341 So.2d 765 (Fla. 1976), 45450, Adams v. State
|Citation:||341 So.2d 765|
|Party Name:||James ADAMS, Appellant, v. STATE of Florida, Appellee.|
|Attorney:||Richard L. Jorandby, Public Defender; Kenneth J. Scherer, Chief; and Lois J. Frankel and Craig S. Barnard, Assistant Public Defenders, for Appellant.|
|Case Date:||December 16, 1976|
|Court:||Supreme Court of Florida|
Rehearing Denied Feb. 14, 1977.
Richard L. Jorandby, Public Defender, Kenneth J. Scherer, Chief Asst. Public Defender, and Lois J. Frankel and Craig S. Barnard, Asst. Public Defenders, for appellant.
Robert L. Shevin, Atty. Gen., and Michael M. Corin and George R. Georgieff, Asst. Attys. Gen., for appellee.
This cause is before us on direct appeal from a first degree murder conviction and sentence of death imposed by the trial judge. The jury recommended the death sentence. We have jurisdiction. 1
On November 12, 1973, at approximately 10:30 a.m., the victim Edgar Brown was brutally beaten with a fire poker during the course of a robbery in his home. Brown was found shortly thereafter, fatally injured and incoherent. He died the next day.
Appellant James Adams was convicted for the murder of Edgar Brown. The evidence reflects that a witness saw Adams and Brown driving in their respective cars toward Brown's home within a few minutes of each other just before the probable time of the crime. Other witnesses located appellant's automobile at the victim's home and driving away from it, with Adams at the wheel, immediately before the wounded Brown was found. Later that day Adams left his car, a brown Rambler, with Sammy Knight, to be painted a light green. When appellant was arrested, he possessed certain money stained with blood of a type matching that of the victim, but not of himself. The denominations of the currency corresponded to the denominations Brown was known to have carried before the attack on his person. A search of Adams' car trunk upon his arrest produced jewelry taken from Brown's home and clothing stained with blood of the victim's type.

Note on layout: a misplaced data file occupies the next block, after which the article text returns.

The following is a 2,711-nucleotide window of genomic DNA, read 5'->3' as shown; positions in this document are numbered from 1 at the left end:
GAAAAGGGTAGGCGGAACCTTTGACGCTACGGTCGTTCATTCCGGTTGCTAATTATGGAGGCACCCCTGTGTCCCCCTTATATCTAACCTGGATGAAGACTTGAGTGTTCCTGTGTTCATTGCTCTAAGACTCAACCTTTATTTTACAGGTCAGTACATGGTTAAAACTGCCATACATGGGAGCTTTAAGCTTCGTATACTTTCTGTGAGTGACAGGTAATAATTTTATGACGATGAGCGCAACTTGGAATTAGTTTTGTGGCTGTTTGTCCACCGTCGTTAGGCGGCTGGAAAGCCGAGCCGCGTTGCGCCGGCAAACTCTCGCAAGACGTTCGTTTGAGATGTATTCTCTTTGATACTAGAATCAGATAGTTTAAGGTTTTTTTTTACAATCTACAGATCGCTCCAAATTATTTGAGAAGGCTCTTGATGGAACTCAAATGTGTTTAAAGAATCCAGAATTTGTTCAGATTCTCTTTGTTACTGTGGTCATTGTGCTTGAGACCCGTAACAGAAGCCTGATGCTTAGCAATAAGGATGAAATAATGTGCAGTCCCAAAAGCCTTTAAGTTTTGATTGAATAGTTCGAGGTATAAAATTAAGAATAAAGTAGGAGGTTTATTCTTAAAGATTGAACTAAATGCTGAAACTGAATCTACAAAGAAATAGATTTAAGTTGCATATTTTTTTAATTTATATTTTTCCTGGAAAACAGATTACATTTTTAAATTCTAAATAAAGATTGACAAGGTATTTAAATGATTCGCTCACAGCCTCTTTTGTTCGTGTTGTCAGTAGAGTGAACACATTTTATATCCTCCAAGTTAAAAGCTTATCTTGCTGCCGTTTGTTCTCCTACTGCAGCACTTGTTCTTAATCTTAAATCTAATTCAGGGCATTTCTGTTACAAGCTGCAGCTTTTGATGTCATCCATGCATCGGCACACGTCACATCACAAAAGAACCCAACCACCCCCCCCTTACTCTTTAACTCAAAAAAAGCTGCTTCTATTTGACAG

At trial Adams denied his presence at Brown's house. Adams' testimony notwithstanding, the jury found him guilty of murder in the first degree and recommended the death penalty. The trial court found that the aggravating circumstances far outweighed any mitigating ones, and on March 15, 1974, sentenced James Adams to death for the killing of Edgar Brown during the perpetration of a robbery.
The principal issue for determination concerns the trial court's instruction on second degree murder. At the conference on instructions, it was noted that the definitions of murder had been revised by the 1972 Legislature. The murder provisions read as follows:
'(1)(a) The unlawful killing of a human being, when perpetrated from a premediated design to effect the death of
the person killed or any human being, or when committed by a person engaged in the perpetration of, or in the attempt to perpetrate, any arson, rape, robbery, burglary, kidnapping, aircraft piracy, or the unlawful throwing, placing, or discharging of a destructive device or bomb, or which resulted from the unlawful distribution of heroin by a person over the age of seventeen years when such drug is proven to be the proximate cause of the death of the user, shall be murder in the first degree and shall constitute a capital felony, punishable as provided in § 775.082.